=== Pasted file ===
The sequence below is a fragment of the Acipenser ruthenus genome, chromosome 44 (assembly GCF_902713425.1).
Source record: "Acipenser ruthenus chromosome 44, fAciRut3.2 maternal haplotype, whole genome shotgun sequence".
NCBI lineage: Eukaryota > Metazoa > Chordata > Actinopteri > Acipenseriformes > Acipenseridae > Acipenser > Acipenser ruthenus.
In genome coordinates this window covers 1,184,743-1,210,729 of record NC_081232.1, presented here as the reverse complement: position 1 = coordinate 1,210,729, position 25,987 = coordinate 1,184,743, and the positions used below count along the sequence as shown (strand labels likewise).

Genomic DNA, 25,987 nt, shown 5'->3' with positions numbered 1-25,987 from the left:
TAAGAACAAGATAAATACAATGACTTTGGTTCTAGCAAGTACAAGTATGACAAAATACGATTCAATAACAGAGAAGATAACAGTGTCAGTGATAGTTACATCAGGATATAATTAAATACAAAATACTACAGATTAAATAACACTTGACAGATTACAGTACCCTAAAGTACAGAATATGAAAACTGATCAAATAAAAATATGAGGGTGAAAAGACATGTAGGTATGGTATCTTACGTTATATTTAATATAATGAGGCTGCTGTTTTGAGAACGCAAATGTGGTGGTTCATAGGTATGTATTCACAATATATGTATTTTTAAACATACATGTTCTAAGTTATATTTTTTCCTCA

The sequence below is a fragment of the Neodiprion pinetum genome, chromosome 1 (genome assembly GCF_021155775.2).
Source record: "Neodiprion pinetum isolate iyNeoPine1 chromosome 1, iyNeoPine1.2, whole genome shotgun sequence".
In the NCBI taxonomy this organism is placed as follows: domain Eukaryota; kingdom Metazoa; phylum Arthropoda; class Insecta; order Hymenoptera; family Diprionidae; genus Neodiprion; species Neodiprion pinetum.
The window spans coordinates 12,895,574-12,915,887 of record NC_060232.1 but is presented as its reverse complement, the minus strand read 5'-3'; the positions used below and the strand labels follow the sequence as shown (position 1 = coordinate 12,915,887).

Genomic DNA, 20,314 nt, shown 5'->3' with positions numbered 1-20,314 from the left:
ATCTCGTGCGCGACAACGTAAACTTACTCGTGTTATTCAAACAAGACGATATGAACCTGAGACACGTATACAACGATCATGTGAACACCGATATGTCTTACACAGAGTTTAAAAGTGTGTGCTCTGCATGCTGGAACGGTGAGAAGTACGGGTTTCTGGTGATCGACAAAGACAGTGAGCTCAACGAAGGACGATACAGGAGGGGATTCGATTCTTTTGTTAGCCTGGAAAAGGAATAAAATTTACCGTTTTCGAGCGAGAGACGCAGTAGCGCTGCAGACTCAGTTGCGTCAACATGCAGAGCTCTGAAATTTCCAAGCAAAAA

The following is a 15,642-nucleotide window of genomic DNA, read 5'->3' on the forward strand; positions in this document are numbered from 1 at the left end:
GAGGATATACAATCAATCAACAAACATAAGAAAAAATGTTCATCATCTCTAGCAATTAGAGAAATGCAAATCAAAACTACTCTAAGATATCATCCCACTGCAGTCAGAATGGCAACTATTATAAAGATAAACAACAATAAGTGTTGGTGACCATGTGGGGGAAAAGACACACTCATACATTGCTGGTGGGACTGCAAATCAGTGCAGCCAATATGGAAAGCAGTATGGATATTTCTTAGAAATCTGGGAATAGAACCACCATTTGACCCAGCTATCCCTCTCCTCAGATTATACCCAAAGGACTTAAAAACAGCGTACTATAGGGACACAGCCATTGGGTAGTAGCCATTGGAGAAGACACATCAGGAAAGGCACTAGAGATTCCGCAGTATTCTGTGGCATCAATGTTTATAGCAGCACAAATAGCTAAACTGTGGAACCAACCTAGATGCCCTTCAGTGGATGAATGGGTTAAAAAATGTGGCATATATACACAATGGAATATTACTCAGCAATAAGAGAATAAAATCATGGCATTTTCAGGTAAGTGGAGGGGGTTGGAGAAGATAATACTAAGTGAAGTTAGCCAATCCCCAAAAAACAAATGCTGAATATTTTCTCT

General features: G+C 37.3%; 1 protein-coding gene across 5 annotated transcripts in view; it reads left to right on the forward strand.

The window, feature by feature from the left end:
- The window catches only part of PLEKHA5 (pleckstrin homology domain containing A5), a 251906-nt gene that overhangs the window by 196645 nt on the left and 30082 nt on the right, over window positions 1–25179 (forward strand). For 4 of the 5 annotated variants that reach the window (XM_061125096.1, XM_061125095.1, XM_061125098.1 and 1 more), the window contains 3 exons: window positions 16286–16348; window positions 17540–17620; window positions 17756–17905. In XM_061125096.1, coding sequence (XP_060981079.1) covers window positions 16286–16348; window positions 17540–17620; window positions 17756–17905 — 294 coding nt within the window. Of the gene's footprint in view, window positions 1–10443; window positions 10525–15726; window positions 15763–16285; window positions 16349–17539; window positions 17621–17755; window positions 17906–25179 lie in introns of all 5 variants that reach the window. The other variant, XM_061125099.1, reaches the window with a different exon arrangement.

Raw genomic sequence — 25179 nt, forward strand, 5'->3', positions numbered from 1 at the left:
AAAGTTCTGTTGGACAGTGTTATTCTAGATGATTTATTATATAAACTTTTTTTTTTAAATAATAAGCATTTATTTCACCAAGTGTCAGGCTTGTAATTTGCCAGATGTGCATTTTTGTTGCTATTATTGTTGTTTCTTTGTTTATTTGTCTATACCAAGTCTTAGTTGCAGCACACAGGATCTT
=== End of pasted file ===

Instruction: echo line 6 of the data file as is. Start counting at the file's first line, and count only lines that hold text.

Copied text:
TAAGAACAAGATAAATACAATGACTTTGGTTCTAGCAAGTACAAGTATGACAAAATACGATTCAATAACAGAGAAGATAACAGTGTCAGTGATAGTTACATCAGGATATAATTAAATACAAAATACTACAGATTAAATAACACTTGACAGATTACAGTACCCTAAAGTACAGAATATGAAAACTGATCAAATAAAAATATGAGGGTGAAAAGACATGTAGGTATGGTATCTTACGTTATATTTAATATAATGAGGCTGCTGTTTTGAGAACGCAAATGTGGTGGTTCATAGGTATGTATTCACAATATATGTATTTTTAAACATACATGTTCTAAGTTATATTTTTTCCTCA